His first book, Lettre sur la comete, of 1682 (translated as Thoughts on the Comet) was an attack on superstitious beliefs intolerance, bad philosophizing, and inaccurate history. In this work Bayle advanced his startling thesis that a society of atheists could be more moral than a society of Christians, thereby on how immoral commenting Christians can be. This work was followed by a challenge to a history of Calvinism written by a leading Jesuit, a criticism of the fanciful pipedreams of the Huguenot refugees in Holland, and a critical appraisal of a collection of several writings by Bayle s contemporaries about Cartesianism. This latter publication brought him in contact with Malebranche and other important philosophers of the day.
From 1684 to 1687, Bayle edited and published a very important learned journal, Nouvelles de la Republique des Lettres. He therein discussed the philosophical and scientific work that was appearing by Leibniz, Malebranche, Arnauld, Boyle, and Locke, among others, and established contact with many of these authors. As the result of his acute judgment in his early writings and his journal, Bayle quickly became a central figure in the learned world. Bayle decided in the mid-1680s to devote himself primarily to scholarly writing. He refused a professorship at the University of Franeker, and spent the remainder of his life in Rotterdam carrying on his learned researches and fighting against all sorts of opponents.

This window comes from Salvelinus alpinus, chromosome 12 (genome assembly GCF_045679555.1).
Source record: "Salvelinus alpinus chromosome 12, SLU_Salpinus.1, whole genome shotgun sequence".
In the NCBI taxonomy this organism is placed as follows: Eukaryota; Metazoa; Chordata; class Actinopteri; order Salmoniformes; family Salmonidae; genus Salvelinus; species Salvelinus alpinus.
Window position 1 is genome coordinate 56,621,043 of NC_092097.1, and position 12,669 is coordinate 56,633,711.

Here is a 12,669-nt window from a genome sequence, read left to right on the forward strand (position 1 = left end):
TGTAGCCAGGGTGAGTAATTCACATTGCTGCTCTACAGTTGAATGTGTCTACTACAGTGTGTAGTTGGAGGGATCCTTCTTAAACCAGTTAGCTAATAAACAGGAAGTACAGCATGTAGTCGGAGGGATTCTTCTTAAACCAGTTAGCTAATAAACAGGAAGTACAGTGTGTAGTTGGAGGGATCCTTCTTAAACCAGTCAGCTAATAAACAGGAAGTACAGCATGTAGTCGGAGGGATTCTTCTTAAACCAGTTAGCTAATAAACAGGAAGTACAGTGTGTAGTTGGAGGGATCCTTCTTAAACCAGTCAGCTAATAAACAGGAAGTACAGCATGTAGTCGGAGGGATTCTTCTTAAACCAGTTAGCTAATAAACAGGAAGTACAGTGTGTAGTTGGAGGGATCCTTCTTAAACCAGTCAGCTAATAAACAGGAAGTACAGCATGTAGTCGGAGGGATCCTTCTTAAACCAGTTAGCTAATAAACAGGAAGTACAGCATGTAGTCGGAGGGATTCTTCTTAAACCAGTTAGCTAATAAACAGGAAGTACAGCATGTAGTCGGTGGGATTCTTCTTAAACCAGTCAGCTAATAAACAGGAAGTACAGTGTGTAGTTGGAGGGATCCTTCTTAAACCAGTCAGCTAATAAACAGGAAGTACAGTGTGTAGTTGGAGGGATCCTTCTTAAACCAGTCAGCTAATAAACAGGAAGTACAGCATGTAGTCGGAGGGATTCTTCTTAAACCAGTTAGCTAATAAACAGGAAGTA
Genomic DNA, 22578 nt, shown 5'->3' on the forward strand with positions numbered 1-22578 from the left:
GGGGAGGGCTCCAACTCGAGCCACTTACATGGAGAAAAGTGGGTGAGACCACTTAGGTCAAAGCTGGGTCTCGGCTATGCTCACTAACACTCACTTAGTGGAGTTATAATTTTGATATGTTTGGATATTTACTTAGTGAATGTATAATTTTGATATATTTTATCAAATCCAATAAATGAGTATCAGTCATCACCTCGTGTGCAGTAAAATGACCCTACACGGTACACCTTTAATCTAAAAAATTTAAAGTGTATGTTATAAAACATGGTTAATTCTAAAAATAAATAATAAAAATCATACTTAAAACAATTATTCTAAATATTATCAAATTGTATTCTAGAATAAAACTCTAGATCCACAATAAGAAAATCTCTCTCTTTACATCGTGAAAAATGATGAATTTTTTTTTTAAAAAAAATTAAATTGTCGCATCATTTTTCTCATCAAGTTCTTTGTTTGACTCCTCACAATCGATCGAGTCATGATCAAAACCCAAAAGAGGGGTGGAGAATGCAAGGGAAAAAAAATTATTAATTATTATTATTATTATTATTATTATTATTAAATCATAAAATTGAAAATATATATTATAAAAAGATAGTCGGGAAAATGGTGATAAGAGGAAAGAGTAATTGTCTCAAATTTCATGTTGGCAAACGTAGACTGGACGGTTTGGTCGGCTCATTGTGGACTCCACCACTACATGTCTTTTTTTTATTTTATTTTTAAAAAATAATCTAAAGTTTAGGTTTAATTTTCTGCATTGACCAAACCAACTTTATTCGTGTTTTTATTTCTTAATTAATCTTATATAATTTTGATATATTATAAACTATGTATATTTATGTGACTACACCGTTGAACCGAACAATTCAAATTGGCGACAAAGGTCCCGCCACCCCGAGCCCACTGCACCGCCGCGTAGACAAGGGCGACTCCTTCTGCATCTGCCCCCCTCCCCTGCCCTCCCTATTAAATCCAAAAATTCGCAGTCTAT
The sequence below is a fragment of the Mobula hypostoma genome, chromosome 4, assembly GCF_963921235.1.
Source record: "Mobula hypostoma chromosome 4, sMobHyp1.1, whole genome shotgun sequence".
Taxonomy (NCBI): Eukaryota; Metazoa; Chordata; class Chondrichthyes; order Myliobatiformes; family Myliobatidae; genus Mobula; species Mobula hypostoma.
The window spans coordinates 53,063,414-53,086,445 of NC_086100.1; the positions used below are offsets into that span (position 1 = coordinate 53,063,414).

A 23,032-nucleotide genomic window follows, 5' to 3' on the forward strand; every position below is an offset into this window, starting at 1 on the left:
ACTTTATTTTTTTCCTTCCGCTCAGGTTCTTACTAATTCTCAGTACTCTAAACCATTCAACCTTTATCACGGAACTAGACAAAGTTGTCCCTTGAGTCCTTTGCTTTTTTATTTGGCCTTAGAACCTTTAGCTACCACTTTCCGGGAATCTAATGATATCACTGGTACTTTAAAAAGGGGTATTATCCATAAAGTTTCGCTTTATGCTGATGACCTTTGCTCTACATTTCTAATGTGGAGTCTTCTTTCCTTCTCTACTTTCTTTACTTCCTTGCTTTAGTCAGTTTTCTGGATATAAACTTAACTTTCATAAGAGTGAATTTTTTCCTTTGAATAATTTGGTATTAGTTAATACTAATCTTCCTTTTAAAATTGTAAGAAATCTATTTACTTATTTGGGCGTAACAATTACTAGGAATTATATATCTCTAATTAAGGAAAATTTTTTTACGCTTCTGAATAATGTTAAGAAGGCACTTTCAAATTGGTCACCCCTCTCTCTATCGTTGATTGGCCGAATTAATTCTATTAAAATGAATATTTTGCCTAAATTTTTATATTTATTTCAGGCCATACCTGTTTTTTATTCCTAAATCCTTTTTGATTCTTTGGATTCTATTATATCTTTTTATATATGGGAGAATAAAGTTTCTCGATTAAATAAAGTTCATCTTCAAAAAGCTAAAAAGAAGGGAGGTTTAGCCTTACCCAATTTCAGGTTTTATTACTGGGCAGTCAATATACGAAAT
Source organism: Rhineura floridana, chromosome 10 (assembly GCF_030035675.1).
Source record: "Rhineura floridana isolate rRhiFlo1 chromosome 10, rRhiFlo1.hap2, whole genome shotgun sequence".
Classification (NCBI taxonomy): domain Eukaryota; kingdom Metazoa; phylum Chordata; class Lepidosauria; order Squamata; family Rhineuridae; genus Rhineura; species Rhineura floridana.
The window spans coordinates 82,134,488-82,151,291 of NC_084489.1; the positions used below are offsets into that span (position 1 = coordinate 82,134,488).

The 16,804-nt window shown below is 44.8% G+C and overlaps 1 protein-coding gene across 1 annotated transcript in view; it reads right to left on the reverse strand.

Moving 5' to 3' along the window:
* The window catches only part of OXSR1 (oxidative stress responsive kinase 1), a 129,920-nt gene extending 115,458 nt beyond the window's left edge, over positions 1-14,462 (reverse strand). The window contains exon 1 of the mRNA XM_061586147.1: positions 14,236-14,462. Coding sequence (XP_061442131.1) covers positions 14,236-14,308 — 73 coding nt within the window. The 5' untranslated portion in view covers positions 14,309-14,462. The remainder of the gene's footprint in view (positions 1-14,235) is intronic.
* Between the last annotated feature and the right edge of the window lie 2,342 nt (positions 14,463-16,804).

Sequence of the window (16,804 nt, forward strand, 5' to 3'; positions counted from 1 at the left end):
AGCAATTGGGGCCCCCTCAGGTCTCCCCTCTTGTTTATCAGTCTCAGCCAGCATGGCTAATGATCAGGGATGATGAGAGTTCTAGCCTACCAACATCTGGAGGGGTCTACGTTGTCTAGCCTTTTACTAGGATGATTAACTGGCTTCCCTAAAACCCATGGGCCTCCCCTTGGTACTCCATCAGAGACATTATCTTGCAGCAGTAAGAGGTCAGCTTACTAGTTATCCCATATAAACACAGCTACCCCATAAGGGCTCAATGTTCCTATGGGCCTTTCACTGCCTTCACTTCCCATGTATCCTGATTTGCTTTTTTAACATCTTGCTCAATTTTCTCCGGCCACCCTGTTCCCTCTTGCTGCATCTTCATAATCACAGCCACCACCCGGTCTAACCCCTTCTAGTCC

In 1686, Bayle published his Commentaire philosophique sur les paroles de Jesus-Christ, "Contrain-les d'entrer" (Philosophical Commentary on the Words of Jesus, "Constrain them to come in"). The French Catholics had used this text from the New Testament to justify coercive activities to make the Protestants convert. Bayle examined the logic of religious intolerance, and developed the most far-ranging argument for complete toleration of all views. He extended toleration to Muslims, Jews, Unitarians, atheists, and Catholics (who were being persecuted in the Netherlands), a view more advanced than that put forth in 1692 by John Locke in his Essay on Toleration.